3D tumor models for cancer research

Group: Biomaterials for regenerative therapies
Group leader: Elisabeth Engel (

Research in cancer has been always performed in a tissue culture plate, a 2D model that does not represent the physiology of the tissue; or in vivo in animal models like mice, that are far away from the human physiology. The development of new drugs has suffered from the limitation of these two models and potential molecules that can be good drug candidates fail during the clinical trials. Today’s interest in 3D models is increasing as they could better mimic the tumor microenvironment (cell populations, extracellular matrix proteins and cytokines expression, mechanical properties). In this project, the PhD student will develop more reliable 3D tumor tissues to understand better this disease and to create new platforms for anticancer drug screening. To accomplish this aim, the PhD will work with new biomaterials, extracellular matrices, either cell derived or tissue derived, and tumor cells to reproduce tumor microenvironments. Key enabling technologies based on microfluidics and 3D printing  will be used to better reproduce and validate the tumoral tissue microenvironment.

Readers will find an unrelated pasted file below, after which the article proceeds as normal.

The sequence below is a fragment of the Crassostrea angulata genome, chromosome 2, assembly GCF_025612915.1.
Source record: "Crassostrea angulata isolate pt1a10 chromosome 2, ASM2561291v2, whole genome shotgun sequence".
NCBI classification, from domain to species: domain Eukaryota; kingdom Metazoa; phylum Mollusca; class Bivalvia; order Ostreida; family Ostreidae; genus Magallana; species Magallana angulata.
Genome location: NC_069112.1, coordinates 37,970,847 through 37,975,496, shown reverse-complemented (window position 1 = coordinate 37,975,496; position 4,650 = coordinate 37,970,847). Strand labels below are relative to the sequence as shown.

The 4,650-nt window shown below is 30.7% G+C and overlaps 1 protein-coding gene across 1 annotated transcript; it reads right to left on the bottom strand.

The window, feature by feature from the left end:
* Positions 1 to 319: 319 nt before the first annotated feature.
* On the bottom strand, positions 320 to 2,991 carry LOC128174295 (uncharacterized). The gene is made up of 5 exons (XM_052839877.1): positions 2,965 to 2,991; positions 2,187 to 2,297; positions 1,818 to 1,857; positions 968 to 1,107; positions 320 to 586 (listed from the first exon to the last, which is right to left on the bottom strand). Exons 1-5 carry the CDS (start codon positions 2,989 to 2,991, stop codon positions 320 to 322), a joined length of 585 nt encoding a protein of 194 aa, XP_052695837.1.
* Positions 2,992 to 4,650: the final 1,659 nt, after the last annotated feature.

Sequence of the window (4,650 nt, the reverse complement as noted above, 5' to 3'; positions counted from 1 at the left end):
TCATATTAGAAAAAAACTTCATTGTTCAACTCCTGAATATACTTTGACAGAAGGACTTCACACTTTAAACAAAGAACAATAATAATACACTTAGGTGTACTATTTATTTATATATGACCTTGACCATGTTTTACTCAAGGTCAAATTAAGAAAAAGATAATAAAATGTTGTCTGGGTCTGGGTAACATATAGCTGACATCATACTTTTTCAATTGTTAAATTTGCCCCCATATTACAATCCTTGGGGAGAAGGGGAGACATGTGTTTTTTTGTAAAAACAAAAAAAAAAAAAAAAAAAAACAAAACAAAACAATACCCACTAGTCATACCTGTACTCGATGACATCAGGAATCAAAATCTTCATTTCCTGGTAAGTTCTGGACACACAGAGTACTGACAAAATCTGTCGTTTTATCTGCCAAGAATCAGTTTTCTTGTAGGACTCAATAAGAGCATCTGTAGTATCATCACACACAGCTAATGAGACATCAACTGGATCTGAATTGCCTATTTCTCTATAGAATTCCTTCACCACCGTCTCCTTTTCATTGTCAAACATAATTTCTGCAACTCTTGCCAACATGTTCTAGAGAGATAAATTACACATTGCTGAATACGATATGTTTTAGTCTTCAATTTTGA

This is a highly interdisciplinary project in which we collaborate with clinicians and researchers in cancer.

The Biomaterials for Regenerative Therapies’ group is devoted to the development and knowledge transfer to industry of advanced biomaterials and scaffolds to be applied in innovative therapies applications.


Figure 1. Microtissues size (10×3 mm).
Figure 2. Microtissues protein composition.